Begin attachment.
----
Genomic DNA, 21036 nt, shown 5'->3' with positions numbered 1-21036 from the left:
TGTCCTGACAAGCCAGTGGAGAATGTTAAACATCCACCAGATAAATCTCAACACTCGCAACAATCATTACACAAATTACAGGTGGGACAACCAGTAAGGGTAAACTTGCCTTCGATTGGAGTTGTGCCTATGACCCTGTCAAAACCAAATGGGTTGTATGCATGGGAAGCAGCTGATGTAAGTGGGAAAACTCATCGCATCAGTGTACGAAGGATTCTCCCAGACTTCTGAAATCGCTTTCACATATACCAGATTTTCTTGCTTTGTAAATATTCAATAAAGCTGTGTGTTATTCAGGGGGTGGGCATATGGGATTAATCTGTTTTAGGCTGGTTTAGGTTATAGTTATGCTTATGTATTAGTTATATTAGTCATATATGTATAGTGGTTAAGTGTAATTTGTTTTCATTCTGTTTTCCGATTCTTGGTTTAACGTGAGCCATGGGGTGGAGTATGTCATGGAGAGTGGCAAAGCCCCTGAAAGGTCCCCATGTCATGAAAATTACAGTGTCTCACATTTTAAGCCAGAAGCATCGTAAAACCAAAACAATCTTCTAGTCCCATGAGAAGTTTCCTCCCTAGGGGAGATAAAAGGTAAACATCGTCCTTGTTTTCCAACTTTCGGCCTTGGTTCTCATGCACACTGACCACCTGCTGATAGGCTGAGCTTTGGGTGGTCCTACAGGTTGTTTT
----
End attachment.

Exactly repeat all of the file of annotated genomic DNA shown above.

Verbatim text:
Genomic DNA, 21036 nt, shown 5'->3' with positions numbered 1-21036 from the left:
TGTCCTGACAAGCCAGTGGAGAATGTTAAACATCCACCAGATAAATCTCAACACTCGCAACAATCATTACACAAATTACAGGTGGGACAACCAGTAAGGGTAAACTTGCCTTCGATTGGAGTTGTGCCTATGACCCTGTCAAAACCAAATGGGTTGTATGCATGGGAAGCAGCTGATGTAAGTGGGAAAACTCATCGCATCAGTGTACGAAGGATTCTCCCAGACTTCTGAAATCGCTTTCACATATACCAGATTTTCTTGCTTTGTAAATATTCAATAAAGCTGTGTGTTATTCAGGGGGTGGGCATATGGGATTAATCTGTTTTAGGCTGGTTTAGGTTATAGTTATGCTTATGTATTAGTTATATTAGTCATATATGTATAGTGGTTAAGTGTAATTTGTTTTCATTCTGTTTTCCGATTCTTGGTTTAACGTGAGCCATGGGGTGGAGTATGTCATGGAGAGTGGCAAAGCCCCTGAAAGGTCCCCATGTCATGAAAATTACAGTGTCTCACATTTTAAGCCAGAAGCATCGTAAAACCAAAACAATCTTCTAGTCCCATGAGAAGTTTCCTCCCTAGGGGAGATAAAAGGTAAACATCGTCCTTGTTTTCCAACTTTCGGCCTTGGTTCTCATGCACACTGACCACCTGCTGATAGGCTGAGCTTTGGGTGGTCCTACAGGTTGTTTT